Also, watch where in the stroke I turn on the gas. Nice easy takeback/loop, following the ball in, nice and easy dropping the racquet down, then it becomes a blur as I whip the racquet through the hitting zone.

    J
     
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  17. Duzza

    Duzza Legend

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    Just come down to Melbourne and I'll teach you.
     
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  18. Peter Szucs

    Peter Szucs Semi-Pro

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    I was in a very very similar situation 4 years ago when i decided to switch from 1hbh to the two hander. It took me 6 to 12 months of hard work to get back to the same level overall from where i started.
    The most difficult part of the change is not learning to hit the two hander. You start from scratch so you will need a good trainer (who plays with 2hbh) to get the motion, timing etc in place. The more you get used to it the more everything else will fall apart... you will need to rebuild your complete game.. the way you move on court, your strategy, your rhythm, your patterns.. thats takes for a while. Good luck!
     
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  19. travlerajm

    travlerajm Hall of Fame

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    I started tennis late (age 15) and my 2-hander became my biggest weapon (6.0 level when I played every day).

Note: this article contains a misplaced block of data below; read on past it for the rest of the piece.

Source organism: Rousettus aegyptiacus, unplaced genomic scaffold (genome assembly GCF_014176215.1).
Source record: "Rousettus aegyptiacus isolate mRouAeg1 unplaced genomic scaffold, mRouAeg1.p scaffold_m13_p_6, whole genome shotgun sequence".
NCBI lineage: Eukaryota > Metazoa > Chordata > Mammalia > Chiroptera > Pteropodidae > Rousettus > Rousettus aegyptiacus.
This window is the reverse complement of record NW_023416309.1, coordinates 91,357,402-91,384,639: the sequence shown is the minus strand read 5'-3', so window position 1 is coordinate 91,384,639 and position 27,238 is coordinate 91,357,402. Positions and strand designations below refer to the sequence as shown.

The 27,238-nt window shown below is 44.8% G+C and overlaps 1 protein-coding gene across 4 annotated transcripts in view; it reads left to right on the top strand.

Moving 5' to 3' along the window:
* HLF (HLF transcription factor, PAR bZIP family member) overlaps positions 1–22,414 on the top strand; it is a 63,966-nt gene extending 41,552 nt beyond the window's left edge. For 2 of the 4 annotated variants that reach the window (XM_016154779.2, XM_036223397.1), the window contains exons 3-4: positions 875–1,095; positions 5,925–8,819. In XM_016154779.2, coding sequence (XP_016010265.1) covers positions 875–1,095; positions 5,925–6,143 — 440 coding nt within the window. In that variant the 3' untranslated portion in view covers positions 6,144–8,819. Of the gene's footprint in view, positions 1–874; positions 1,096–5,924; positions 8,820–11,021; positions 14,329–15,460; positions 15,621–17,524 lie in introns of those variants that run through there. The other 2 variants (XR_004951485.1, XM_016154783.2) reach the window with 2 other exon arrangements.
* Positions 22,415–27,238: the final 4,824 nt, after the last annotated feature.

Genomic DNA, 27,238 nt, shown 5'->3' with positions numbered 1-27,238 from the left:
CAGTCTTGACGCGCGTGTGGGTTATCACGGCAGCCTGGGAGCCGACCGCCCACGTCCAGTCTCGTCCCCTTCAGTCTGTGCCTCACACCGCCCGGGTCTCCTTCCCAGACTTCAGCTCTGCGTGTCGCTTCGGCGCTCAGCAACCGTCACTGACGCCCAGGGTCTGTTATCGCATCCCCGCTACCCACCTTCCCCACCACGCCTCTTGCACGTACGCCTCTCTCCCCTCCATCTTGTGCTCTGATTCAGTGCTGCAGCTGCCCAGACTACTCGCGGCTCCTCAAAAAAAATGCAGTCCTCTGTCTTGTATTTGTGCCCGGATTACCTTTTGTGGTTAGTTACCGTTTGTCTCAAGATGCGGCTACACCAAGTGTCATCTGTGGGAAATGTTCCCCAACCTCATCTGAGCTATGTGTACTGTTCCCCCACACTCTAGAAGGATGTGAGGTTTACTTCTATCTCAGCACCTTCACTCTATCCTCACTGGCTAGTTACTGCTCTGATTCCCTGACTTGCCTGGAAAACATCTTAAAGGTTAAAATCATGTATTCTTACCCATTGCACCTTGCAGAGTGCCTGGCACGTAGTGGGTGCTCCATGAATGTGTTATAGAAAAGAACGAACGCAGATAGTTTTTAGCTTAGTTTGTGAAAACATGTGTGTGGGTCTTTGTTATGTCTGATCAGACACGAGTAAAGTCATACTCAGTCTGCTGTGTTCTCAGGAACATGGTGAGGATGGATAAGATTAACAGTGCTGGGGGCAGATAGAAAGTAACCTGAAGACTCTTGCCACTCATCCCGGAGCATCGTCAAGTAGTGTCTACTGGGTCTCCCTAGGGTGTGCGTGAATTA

My tips checklist:

    1. Always line up your feet toward the target. An open stance works ok on the forehand, but for a good 2-hander, disciplined footwork is key. When you run for the wide ball, try to put the brakes on by planting the left foot in the right spot so that you can step toward the target with the right foot. A closed stance is even harder with a 2-hander; square up to the target and results will follow.

    2. Eastern left hand and continental right hand is your best bet. I have coached many juniors with all types of 2hb grips. There are two common grip-related pitfalls that keep many top players from developing great backhands:
    A. Players with strong semiwestern left hands often struggle to develop a stroke with a flat enough swing plane. They tend to uppercut the backhand too much, resulting in a stroke that is ill-suited for returning big serves or hitting big shots under pressure.
    B. Players with eastern forehand for their right hand (bottom hand) a la Michael Chang or Andy Roddick often struggle to develop a 2hb with full extension of the left arm. Extending the left arm through the shot with this grip means contorting the right wrist into an awkward uncomfortable angle. The continental right hand allows a more natural full extension.

    3. Contact out in front! Most beginners tend to crowd the ball too much on the 2hb. I can't tell you how many players have thanked me for "fixing" their backhands simply by telling them to make contact further out in front of the body.

    4. Let the left arm lead the way. The best 2hbs are usually the ones that are essentially lefthanded forehands. Let the left arm guide the kinetic chain. If you get too much right arm into the swing, you may have a tendency to open up your shoulders too soon, resulting in an undesirable outside-in swingpath (like a golfer with a bad slice). If you let the left arm lead the way properly, your shot should naturally have a little hook on it due to a slightly inside-out swingpath (a la Nalbandian or Nadal).
     
    Last edited: Jun 24, 2007
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  20. Ross K